Background video description:
Messing around with the new Mopho. Sorry about the motion, I’m not used to the head mount camera (GoPro Hero 3). Hope nobody gets seasick. This is a Korg ER1 thru a Korg KP3. Dave Smith Mopho keyboard thru a Rogue analog chorus, Behringer vintage analog delay and Digidelay and then the Infinity Looper pedal. You can also see my home made breakout pedal that gives the reverse capability. Send on the mixer is a Hardwire RV7 reverb pedal. No other FX or EQ were added. As you can tell, I love the reverse on the looper and the aftertouch on the Mopho. Everything is midi synced.
Although I can honestly say that the PA900 is not on top of my wishlist, this video is still quite a nice intro to the new keyboard from KORG, details below:
Specifically designed to help you perform and create music, the PA900 is the latest addition to Korg’s renowned Professional Arranger line. With a new palate of sounds designed to please any audience, as well as an enormous range of Styles covering music genres from around the world, PA900 is the perfect companion for the discerning performer or songwriter.
The Pa900 sound engine uses double the PCM memory of the best-selling Pa600 and extends the amount of User PCM to 192MB. The number of user Style locations has also expanded, to cover almost every style imaginable. An improved built-in speaker system delivers it all with clear, rich sound. These new features are complemented by powerful functionality, an intuitive user interface and an array of features such as a TC Helicon Vocal Harmonizer, an MP3 player & recorder, a Dual Sequencer with crossfader, and Video output to display song lyrics, all designed to enhance any performance. A robust color TouchView screen plus Korg’s DNC (Defined Nuance Control) system–for expressively recreating instrument articulation–round out the offerings.
For more information, head over to http://www.korg.com/pa900.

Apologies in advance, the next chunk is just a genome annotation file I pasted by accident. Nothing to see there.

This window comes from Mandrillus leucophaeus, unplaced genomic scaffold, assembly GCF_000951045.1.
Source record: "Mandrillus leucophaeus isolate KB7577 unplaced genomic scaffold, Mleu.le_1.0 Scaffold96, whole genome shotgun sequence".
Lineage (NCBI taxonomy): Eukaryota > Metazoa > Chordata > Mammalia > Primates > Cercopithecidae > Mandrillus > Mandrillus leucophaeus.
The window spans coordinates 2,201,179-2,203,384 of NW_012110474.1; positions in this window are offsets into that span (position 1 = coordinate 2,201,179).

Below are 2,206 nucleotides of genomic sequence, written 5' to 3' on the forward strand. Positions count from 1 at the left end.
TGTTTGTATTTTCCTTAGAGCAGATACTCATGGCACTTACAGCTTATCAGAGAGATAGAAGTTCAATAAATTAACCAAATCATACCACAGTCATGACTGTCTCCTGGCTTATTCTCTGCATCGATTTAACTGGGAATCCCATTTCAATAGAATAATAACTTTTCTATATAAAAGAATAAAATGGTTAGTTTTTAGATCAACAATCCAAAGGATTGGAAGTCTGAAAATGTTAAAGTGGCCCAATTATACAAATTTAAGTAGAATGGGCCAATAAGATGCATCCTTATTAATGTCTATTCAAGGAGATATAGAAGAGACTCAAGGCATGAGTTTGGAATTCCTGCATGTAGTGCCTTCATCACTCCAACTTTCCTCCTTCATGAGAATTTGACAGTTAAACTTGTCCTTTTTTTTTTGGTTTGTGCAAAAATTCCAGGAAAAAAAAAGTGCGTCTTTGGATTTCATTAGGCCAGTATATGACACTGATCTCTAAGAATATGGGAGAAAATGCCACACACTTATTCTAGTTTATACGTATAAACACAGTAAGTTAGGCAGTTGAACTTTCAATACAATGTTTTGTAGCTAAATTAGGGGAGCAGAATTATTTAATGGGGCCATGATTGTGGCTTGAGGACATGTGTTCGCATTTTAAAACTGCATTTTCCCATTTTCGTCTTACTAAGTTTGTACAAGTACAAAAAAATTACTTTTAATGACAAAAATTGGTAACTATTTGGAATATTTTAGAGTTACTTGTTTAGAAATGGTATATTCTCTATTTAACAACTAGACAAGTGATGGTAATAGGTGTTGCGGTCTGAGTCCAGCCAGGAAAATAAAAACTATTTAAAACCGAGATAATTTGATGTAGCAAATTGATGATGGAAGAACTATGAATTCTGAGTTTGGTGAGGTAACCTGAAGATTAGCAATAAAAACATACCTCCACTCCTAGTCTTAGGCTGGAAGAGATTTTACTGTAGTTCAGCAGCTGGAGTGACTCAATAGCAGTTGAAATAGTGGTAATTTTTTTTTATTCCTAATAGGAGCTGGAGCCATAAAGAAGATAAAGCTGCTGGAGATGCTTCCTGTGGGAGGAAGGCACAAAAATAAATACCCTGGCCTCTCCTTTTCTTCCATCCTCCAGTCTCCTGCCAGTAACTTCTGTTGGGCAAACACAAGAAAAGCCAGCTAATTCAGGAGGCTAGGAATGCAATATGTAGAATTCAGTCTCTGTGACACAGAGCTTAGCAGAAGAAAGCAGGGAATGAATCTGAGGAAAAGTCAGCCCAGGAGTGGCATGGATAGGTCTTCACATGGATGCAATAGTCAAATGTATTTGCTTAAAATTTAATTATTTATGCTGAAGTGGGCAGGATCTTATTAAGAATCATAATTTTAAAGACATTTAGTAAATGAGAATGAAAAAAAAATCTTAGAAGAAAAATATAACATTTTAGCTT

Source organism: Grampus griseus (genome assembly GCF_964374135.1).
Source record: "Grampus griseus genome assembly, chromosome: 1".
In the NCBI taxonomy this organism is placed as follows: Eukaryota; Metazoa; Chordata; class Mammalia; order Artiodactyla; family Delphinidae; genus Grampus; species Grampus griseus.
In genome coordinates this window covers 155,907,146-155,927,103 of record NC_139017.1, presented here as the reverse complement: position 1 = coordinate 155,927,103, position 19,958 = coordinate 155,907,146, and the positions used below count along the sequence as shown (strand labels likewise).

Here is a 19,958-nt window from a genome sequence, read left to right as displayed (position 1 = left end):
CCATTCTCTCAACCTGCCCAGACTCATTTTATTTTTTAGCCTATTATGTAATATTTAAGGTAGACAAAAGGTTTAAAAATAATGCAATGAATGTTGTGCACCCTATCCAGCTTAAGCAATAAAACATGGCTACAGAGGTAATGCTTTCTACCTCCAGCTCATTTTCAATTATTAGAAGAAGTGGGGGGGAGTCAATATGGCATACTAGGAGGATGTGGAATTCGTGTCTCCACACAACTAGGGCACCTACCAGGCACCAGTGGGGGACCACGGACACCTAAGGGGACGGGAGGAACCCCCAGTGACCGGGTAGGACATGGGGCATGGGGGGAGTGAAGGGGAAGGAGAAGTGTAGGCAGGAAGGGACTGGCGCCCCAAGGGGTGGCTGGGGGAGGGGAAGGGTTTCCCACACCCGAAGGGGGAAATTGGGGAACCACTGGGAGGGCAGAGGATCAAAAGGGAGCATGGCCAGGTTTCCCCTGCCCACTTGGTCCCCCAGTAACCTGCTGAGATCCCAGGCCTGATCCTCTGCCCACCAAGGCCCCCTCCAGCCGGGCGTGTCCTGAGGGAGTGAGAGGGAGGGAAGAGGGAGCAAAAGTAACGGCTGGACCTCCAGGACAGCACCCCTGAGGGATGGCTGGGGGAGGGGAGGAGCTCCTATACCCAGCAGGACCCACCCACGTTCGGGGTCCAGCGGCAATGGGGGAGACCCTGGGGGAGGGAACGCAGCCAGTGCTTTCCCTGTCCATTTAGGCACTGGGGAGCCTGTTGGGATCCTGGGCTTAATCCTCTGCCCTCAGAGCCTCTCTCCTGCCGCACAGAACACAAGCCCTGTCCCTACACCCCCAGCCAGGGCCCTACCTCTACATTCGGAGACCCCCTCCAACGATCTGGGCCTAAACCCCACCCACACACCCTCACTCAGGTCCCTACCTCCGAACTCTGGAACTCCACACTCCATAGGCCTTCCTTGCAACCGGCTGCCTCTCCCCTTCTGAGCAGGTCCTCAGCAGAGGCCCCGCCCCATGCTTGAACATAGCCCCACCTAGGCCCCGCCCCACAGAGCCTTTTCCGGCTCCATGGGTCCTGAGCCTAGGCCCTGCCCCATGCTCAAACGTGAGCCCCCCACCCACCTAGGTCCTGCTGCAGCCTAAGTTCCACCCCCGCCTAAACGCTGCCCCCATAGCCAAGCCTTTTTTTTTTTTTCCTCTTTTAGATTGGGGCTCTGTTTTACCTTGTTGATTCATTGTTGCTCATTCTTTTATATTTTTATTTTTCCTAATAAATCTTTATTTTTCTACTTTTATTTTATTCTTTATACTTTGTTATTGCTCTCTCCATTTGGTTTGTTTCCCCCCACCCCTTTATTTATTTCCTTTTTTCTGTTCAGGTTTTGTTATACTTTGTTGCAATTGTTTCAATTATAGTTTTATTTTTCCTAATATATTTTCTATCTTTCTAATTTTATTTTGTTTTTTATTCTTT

Keyboard Magazine’s editor Stephen Fortner demos the MiniLab, a library of virtual analog soft synths from Arturia’s V-Collection. It’s bundled with a custom controller that pre-maps all knob assignments. All for $99.
Arturia’s product description below:
Arturia’s MiniLab USB Controller marries the style you love with the hands-on control and portability you need to take your studio wherever you go.
Made for the musician on the go or the performer with limited space, the MiniLab gives you a great depth of features in a portable package that is sturdy and looks great.
Combined with the Analog Lab software, you get a real hybrid synthesizer that comes with a collection of 5000 sounds from the Modular V, CS-80V, Mini V, Arp 2600V, Jupiter 8V, Prophet V, Oberheim SEM V, and Wurlitzer V.
- 25 note velocity sensitive mini keyboard.
- 16 encoders
- 16 pads (two banks of 8 pads/buttons)
- Pitchbend/Modulation touch strip
- Footswitch input
- Recessed full sized USB jack
- Bus powered, Class compliant
- Works with iPAD (camera connection kit required)
- Comes with Analog Lab software
- 5000 sounds from the best synths and keyboards
Released in 1987 or 1988, this is one of Yamaha’s Tone Bank keyboards. It’s a two-operator preset FM synth with a couple of voice modifiers, the expected auto-accompaniment, and some really poor drums. Master volume, accompaniment volume and auto accompaniment select are handled by physical sliders on the front panel. The only I/O port is a headphone jack.
To change voices you need to use a dedicated keypad type the number in. There is no Up/Down button for stepping through the programs. On the positive side, there IS a large display which shows the currently selected voice. There are buttons for sustain and vibrato, as well as portamento, which seems like it would be cool but has a fixed glide rate that’s disappointingly long. Good for sound effects, not so much for music.
The sounds are good, particularly in light of the crappy drums. Since it IS an FM keyboard, things like brass, organs, and bells are quite serviceable, while more natural sounds like the various guitars, piano, and woodwinds are a little lacking. The short keyboard is a definite disadvantage with some of the patches, particularly the basses.
Background video description:
Again I am comitting some musical malpractice to a well known Classic. This time the victim is Kiss from 1986.
I am not really sure what to call the person who sang it as he had the habit of frequent stage name changes. But as far as I know he was called Prince when he recorded this song.
All sounds, instruments (except the vocals) and FX processing used in the music featured in this clip are made only with the Pa900. (written and performed by Marco Parisi).